I have something with waterfalls. Whenever I get the change to visit one, I grab the opportunity … and the camera.
When it comes to waterfalls, Iceland is again the place to be. One can find waterfalls all over the country. I’m certain you already heard their mysterious sounding names such as Dettifoss (Europe’s most powerful waterfall), Selfoss, Goðafoss, Gullfoss (Golden Falls) or Skógafoss (Forest Falls). One after the other great places to visit.
But Svartifoss (Black Falls), located in Skaftafell National Park, is by far my most favorite.
The waterfall is beautifully surrounded by dark basalt columns, which gave rise to its name. The hexagonal columns were formed inside a lava flow which cooled extremely slowly, giving rise to crystallization. Similar well-known lava formations are seen at the Giant’s Causeway in Ireland, and on the island of Staffa in Scotland.
The base of this waterfall is noteworthy for its sharp rocks. New hexagonal column sections break off faster than the falling water wears down the edges. These basalt columns have provided inspiration for Icelandic architects, most visibly in the Hallgrímskirkja in Reykjavík, and also the National Theatre.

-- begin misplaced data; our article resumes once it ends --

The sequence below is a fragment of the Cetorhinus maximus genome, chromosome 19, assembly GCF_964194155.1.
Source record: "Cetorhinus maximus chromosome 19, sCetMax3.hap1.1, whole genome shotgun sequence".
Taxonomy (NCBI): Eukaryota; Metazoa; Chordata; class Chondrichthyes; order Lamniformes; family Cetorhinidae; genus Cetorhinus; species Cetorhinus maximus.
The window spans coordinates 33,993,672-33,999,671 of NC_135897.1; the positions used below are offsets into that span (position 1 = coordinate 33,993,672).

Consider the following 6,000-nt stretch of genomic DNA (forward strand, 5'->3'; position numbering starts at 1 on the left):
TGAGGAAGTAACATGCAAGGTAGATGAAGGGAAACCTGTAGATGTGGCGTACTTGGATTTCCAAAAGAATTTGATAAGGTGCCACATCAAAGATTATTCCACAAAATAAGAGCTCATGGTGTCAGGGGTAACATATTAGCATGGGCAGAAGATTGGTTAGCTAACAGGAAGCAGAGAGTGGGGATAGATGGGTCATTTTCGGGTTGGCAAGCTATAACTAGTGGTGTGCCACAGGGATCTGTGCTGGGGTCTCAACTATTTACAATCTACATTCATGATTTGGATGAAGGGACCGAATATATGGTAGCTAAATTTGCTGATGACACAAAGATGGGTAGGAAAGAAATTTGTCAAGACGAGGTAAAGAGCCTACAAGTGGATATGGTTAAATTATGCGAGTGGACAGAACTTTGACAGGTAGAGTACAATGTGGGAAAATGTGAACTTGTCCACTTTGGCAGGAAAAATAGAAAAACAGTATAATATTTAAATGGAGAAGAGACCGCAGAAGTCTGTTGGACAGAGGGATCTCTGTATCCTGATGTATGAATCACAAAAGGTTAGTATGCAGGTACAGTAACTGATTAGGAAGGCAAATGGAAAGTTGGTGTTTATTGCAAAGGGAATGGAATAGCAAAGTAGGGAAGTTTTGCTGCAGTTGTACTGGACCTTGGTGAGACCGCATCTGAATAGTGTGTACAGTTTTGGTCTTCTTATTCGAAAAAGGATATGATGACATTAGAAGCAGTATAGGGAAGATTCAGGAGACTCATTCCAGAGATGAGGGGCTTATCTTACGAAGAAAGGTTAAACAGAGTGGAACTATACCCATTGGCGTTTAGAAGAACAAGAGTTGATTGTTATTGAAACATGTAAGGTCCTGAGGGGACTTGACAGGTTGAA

The waterfall can be reached after a short hike, starting from the park’s visitors centre. Try to go there out of the tourist season, or at night during the a long summer night. This way, you can avoid tourists dressed in white or yellow parkas and scattered all over the place. The amount of time they are hanging around seems to be inversely proportional to a photographers patience.
Have you ever felt the desire to sit in front of a beautiful waterfall? On the highest reachable rock? Dressed in white? With your back turned to the fall? No? … Nor did I. But some people do … It took me a few hours of patience before the last parka moved out of the frame and I could finally push the shutter release button.